On the same token, Anne must also be headstrong and scheming, and you get that from Bujold. She has powerful, intent eyes, and it never pushed around by her King or anybody else. It is she who gets all the most memorable lines in the film, and it is she who gets the big speech. This is on the eve of her death, when Henry comes to offer her a way out of execution, and she basically tells him to go to hell. She might not have the gravity of the big, booming voice Burton does, but that makes it all the more powerful when she goes a little bug eyed in it. You’d have to think it was that speech alone which won her the nomination.
Only quibble with the way Bujold plays it is the strange accent she puts on. Bujold is Canadian, but Anne is a Brit who spent her formative years in France. This left Bujold playing around with a strange accent that shifted about from here to there, but never seemed consistently British or French, or both, or neither.
In the end, Bujold did not win, and one would have to think the Oscar might have changed her career path. Certainly while she’s had a good career since then, it’s hardly on par with the sort of thing you’d see from an Oscar winner.
Produced By Hal B. Wallis
Hal B. Wallis was the producer of Anne of the Thousand Days, which was his third official Oscar nomination for Best Picture. His other two were for Becket (1964) and The Rose Tattoo (1955). But that he only has three nominations undersells the number of Best Picture nominees he was producer on. In all he produced 19 Best Picture nominated movies, and one of the films he produced actually won – Casablanca (1943). But if he produced a Best Picture winner, why doesn’t he have a nomination/award for it? Because back then the Academy gave those things to the studio, not the producers.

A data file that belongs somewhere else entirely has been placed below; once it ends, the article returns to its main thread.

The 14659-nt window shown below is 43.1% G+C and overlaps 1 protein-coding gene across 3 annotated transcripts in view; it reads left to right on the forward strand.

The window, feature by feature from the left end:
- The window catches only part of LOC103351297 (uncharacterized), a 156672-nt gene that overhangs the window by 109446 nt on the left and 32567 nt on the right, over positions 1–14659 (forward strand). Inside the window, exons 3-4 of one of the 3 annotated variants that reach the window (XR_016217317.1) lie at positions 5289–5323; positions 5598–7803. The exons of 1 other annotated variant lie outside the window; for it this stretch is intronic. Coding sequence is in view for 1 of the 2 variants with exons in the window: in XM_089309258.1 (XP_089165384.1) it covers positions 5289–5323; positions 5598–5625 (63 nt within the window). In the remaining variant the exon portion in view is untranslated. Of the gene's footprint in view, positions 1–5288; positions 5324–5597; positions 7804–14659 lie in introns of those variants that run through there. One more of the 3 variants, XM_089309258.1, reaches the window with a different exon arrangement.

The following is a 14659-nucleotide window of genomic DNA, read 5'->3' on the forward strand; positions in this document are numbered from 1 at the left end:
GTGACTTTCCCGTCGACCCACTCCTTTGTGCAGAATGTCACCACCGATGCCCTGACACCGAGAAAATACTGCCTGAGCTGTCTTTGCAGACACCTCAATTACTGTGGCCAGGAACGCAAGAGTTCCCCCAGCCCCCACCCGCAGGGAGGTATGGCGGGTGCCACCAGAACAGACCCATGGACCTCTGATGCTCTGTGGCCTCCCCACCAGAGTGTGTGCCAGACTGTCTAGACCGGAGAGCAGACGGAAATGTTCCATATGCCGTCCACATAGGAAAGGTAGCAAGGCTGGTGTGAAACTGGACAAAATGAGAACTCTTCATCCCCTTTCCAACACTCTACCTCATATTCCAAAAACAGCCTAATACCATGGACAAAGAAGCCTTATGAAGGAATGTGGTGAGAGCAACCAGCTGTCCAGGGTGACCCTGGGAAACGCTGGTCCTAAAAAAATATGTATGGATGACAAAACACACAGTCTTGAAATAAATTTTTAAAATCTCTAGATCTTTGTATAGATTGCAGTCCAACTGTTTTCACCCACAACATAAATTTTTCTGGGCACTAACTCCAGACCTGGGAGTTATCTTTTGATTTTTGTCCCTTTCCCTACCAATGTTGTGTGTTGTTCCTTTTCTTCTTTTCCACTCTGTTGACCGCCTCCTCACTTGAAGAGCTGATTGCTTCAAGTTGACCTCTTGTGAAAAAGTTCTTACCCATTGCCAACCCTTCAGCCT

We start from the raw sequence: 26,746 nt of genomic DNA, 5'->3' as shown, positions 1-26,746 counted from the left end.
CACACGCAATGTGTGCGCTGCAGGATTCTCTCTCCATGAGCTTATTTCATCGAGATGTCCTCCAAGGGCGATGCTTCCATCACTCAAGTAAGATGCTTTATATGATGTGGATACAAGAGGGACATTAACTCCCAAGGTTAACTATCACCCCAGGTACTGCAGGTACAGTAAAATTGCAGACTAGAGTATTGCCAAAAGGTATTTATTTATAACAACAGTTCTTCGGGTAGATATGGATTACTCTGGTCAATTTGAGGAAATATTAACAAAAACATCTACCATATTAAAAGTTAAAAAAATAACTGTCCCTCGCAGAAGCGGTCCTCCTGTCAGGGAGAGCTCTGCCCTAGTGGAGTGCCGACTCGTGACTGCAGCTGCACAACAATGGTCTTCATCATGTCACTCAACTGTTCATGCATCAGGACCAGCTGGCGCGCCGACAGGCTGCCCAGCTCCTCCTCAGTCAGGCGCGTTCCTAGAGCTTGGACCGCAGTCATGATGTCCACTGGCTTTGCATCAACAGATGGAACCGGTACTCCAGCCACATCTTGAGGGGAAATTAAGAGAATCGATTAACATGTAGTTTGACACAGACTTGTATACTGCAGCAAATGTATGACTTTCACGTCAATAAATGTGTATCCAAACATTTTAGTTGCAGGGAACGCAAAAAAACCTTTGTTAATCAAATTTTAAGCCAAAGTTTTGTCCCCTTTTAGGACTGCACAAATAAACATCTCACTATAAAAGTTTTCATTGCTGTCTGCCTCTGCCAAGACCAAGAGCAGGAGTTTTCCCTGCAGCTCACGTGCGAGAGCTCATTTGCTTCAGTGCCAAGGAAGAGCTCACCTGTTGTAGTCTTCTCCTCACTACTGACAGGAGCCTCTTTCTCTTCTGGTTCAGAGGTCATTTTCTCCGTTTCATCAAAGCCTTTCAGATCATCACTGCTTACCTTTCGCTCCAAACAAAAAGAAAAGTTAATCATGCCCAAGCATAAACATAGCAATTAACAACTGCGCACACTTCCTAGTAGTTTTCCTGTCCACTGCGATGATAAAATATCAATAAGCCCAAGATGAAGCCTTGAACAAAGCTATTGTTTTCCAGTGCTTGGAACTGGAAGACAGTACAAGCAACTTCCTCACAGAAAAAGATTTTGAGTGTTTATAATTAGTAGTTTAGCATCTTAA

But don’t be sad for Wallis. After all, not only did he produce 19 Best Picture nominees, he also produced other, indelible films like Barefoot in the Park, True Grit, and a handful of Elvis Presley Pictures. And on top of that he was a two-time recipient of the Irving G. Thalberg Award, which is now considered a lifetime achievement award for producers, but back in the day was more an award to be won on an almost annual basis by the year’s best producer.
Sure, Wallis may not be as well known as producers Sam Spiegel, or Arthur Freed, but given the breadth of his career, he’s easily on the same level they are.
See the rest of the Also Rans Project here.
 While his 1965 turn in The Spy Who Came in from the Cold might be stronger than the eventual winner, Lee Marvin for Cat Ballou, both were not nearly the better of Rod Steiger in The Pawnbroker. Similarly, while his turn in Becket in 1964 is probably historically better than Rex Harrison in My Fair Lady, they are both not nearly as good as Peter Sellers was in Dr. Strangelove.
 Also, while Peter O’Toole was awarded an Honorary Oscar in 2002, Richard Burton died before he could cop one of those.
 The Robe (1953), The Longest Day (1962), Cleopatra (1963), Becket (1964), Who’s Afraid of Virginia Woolf? (1966), and Anne of the Thousand Days (1969).
 Actually, we have spent time with him before, as he was one of the million costars of The Longest Day. To be fair, though, there are so many people in it I’ve basically forgotten he played a part.
 You see, Kate is Spanish and Catholic.
 He was also nominated as a producer on The Alamo (1960)
 Even if Voight is not all that good.
 Relative is the key word, given she was in French films, Canadian films, and on TV prior to this role.
 For the sword to cut through, of course.
 My favorite is when she has had enough of Henry’s shit, and she tells him, “you make love as you eat—with a good deal of noise and no subtlety.” It’s quite cutting, especially coming from a woman as delicate as Bujold.
 Including The Maltese Falcon and The Adventures of Robin Hood.